< Earlier Kibitzing · PAGE 2 OF 2 ·
|Jun-23-09|| ||kevin86: The irony of this finish is that black wins-not necessarily by promotion at b1,but winning white's queen:25 ♔f2 (otherwise b1=♕ is the move!) ♕d2+ 26 ♗e2 ♗xg2. White's only escape is to ALLOW b1=♕+|
A line from Frasier: Frasier was once chosen by his existentialism club as "The most likely to BE"
|Jun-23-09|| ||ROO.BOOKAROO: Superb notes. The clearest commentary on a full game I have so far read on this site. So much more incisive and direct than so many of the long-winded elucubrations so often offered by the kibitzers. Nothing better than being invited to get into the player's mind and share his actual thinking and analysis OTB. This Yusupov deserves respect and kudos.|
|Jun-23-09|| ||Loque7771: Indeed, black doesn't need to b1, for those two king-murderous monster bishops have taken care of everything:)|
|Jun-23-09|| ||WhiteRook48: please, this was the pun before!|
|Jun-23-09|| ||jahhaj: <Yusopov: The same thing has cropped up more than once before in the games we have examined; one superficial decision leads to another, and the result is that pieces already developed have to move several times. White's difficulties are in a sense 'pre-programmed'; they result from 8. Qd2 and perhaps even from 7. Bxf6.>|
That's quite profound.
|Jun-23-09|| ||lzromeu: I like very much this pun. The irony of the game, simplicity, universality... and I waste a several seconds to see. Needs understand chess, the game, and a litle of english.|
|Jun-23-09|| ||fref: <<sultanmir>: Amazing pun !! I am surprised this did not get into the top 10 (which frankly in my opinion had lot of lame puns)...>|
Maybe it's because lots of people checked "didn't catch the pun".
|Jun-23-09|| ||whatthefat: 7.Bxf6/8.Qd2 was a truly awful decision.|
|Jun-23-09|| ||Eggman: Amazing game. Looks like a 1900 player (if that) against a GM - a total disaster for White.|
This is Yusupov in his prime, winning the 1985 Tunisia Interzonal without losing a game (and beating Gavrikov, Sosonko, Miles, and Portisch along the way), and going on to win the Montpellier Candidates tournament, to boot.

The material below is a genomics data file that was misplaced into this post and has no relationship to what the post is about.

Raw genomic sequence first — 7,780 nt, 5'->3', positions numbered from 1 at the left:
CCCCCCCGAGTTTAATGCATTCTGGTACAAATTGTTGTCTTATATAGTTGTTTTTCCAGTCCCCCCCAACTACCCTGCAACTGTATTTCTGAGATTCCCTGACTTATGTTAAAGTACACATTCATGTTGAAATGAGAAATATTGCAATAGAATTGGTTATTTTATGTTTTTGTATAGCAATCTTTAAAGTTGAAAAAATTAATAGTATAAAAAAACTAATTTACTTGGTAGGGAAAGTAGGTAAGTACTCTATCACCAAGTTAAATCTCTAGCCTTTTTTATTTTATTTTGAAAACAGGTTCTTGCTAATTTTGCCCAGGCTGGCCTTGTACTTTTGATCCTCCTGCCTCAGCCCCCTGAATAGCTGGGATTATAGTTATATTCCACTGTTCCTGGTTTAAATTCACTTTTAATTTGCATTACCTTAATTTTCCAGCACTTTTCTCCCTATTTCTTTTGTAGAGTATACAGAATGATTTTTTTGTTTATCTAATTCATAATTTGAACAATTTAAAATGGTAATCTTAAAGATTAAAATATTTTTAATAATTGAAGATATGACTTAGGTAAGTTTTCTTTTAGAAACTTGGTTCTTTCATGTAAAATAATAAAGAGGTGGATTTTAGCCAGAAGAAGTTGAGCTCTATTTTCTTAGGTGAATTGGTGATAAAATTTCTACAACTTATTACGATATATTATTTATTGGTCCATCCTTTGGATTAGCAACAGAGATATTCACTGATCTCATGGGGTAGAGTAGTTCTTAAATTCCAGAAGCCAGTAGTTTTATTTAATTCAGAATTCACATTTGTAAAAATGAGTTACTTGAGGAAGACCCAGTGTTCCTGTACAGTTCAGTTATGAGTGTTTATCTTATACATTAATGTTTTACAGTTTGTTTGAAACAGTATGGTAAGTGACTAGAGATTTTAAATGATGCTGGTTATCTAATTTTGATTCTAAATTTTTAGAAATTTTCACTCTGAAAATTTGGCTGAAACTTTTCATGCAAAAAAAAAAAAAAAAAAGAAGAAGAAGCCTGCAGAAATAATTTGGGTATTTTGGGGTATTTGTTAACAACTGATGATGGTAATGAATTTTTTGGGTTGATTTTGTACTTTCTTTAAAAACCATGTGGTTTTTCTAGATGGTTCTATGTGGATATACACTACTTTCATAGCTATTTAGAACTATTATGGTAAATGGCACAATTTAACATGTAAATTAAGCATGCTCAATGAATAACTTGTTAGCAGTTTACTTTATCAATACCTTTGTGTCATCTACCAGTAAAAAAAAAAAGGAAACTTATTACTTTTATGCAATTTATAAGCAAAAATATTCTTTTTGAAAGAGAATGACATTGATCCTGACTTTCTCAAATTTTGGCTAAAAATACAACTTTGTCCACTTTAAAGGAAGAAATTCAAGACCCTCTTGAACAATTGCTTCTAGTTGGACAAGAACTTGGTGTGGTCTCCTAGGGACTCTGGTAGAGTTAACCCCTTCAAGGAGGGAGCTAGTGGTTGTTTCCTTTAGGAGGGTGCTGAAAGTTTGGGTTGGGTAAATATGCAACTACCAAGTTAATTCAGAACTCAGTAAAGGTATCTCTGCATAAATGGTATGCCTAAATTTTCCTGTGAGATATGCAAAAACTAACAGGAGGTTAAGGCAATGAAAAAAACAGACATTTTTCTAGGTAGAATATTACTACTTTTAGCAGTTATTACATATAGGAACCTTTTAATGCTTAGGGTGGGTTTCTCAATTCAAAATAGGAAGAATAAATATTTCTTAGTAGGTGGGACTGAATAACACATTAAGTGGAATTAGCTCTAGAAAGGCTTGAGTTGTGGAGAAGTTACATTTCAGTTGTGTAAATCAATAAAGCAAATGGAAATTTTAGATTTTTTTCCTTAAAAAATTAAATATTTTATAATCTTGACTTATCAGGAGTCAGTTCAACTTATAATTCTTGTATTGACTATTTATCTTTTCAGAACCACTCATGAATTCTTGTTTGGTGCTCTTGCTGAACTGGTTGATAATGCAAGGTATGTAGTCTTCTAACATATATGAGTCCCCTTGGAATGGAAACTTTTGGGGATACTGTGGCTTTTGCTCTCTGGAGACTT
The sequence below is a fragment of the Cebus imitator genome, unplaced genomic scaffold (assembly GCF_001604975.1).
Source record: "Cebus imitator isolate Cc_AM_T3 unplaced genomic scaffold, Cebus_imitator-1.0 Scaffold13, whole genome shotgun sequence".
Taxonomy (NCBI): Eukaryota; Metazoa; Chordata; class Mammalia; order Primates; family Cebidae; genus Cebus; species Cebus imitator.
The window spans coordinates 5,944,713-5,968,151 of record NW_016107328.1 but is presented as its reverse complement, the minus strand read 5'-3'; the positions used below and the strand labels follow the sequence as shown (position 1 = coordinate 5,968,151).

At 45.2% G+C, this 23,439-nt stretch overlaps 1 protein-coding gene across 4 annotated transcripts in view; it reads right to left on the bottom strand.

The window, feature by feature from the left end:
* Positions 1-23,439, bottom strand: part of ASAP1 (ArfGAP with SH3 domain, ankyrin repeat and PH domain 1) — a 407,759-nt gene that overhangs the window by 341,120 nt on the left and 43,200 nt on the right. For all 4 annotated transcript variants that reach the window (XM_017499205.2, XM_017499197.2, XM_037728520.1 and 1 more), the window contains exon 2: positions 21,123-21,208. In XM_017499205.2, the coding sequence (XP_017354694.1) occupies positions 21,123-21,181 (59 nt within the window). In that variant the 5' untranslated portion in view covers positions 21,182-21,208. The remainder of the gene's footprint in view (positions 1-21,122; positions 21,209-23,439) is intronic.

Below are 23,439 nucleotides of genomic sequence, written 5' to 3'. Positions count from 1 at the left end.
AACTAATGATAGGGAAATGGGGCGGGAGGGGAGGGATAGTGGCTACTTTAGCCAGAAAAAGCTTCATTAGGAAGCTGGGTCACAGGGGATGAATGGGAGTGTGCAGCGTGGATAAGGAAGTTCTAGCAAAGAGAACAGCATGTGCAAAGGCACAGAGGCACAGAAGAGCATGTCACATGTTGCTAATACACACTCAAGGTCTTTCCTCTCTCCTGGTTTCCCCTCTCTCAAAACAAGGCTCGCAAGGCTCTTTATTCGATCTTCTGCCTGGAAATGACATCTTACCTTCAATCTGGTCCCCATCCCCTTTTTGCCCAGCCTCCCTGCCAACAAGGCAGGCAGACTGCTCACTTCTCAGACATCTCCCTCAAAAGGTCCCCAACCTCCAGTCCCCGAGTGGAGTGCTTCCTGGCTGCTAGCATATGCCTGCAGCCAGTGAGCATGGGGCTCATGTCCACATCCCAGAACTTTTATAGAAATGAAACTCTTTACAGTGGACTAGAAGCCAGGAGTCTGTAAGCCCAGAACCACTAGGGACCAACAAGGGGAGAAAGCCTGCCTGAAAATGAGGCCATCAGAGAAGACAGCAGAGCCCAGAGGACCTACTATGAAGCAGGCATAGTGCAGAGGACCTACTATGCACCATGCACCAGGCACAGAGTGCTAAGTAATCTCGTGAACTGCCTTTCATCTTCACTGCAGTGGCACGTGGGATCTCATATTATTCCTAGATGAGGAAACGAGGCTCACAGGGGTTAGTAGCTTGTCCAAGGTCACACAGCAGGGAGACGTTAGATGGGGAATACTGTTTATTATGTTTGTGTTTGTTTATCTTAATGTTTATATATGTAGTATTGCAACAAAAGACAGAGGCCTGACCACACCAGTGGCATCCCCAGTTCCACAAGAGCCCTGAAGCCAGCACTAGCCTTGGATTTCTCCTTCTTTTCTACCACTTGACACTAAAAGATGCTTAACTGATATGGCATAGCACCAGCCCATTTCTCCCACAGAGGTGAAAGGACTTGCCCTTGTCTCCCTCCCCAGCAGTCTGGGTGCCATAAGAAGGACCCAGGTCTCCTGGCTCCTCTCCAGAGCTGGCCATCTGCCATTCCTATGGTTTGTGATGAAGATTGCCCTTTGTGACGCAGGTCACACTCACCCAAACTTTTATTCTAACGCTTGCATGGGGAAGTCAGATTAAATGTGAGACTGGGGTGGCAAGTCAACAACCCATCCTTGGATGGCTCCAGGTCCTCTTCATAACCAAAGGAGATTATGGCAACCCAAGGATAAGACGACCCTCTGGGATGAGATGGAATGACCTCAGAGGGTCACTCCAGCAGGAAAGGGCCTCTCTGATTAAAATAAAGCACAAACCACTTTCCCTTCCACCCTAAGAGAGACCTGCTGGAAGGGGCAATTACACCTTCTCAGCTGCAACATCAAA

<<Tpstar>> Do you work for Batsford Publishing? Because you couldn't have done a better job of selling Yusupov's book! Thanks so much for the effort! Great annotations!
|Jun-23-09|| ||keypusher: I like the pun. But I love Yusupov's notes. Thanks <tpstar>!|
|Jun-23-09|| ||xrt999: The self-deprecating tone of the first part of the notes is odd; it seems as if Yusupov wants us to think that he is thrown into a firestorm of unkown territory....on move 2. I dont follow the logic, given that the game transposes into the Panov, which is quite commonplace.|
|Jun-23-09|| ||Eggman: <<xrt999>> It's one thing to be familiar with the Panov, which no doubt Yusupov was, but it's quite another thing to know the Panov as well as one's super GM opposition, which apparently Yusupov did not.|
|Nov-12-11|| ||Refused: <freshstart: It's not a good game from Miles' point of view - he appears to be really outclassed here. Yusupov is a well-regarded GM, but surely Miles should have put up a better fight. His moves from 6 to 12 look like a dreadful plan. He simply invites black into the attack.>|
Credit, where credit is due.
Yusupov was actually one of the strongest GMs in the 1980s, but like so many strong players of the 1980s, he was doomed to stay in the shadows of the big Ks.
|Jan-08-12|| ||Refused: <kevin86: The irony of this finish is that black wins-not necessarily by promotion at b1,but winning white's queen:25 f2 (otherwise b1= is the move!) d2+ 26 e2 xg2. White's only escape is to ALLOW b1
A line from Frasier: Frasier was once chosen by his existentialism club as "The most likely to BE">|
Why would I want to play 25...Qd2 after 25.Kf2?
I have other ideas to mate you quickly with 25...Qxc5+ then
26.Ke2 (or e1, doesn't matter)
27.Randompiece e2 b1#
Or 26.Kf1 b1Q
27.Bd1 Qxd1# or 27.Ke2 Qe3#
King hunt is so much more fun than collecting a mere Queen.
Note 25.Ke2 Qb5+ prolongs the suffering for a move. :)